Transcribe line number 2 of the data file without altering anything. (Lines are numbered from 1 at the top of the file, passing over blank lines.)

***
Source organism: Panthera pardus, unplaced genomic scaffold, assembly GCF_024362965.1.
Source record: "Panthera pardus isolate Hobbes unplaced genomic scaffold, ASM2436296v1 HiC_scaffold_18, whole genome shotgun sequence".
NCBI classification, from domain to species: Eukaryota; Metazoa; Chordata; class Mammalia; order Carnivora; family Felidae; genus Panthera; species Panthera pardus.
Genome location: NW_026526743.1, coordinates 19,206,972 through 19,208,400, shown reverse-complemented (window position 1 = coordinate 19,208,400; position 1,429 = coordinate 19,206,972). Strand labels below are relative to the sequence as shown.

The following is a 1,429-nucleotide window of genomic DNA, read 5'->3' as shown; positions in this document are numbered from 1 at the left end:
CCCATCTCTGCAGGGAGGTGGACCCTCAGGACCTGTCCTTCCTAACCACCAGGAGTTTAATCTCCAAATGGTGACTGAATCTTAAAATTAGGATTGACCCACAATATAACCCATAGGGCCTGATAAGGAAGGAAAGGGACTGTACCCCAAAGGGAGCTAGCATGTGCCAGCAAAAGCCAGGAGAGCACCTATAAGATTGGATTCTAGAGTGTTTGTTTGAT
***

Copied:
Source record: "Panthera pardus isolate Hobbes unplaced genomic scaffold, ASM2436296v1 HiC_scaffold_18, whole genome shotgun sequence".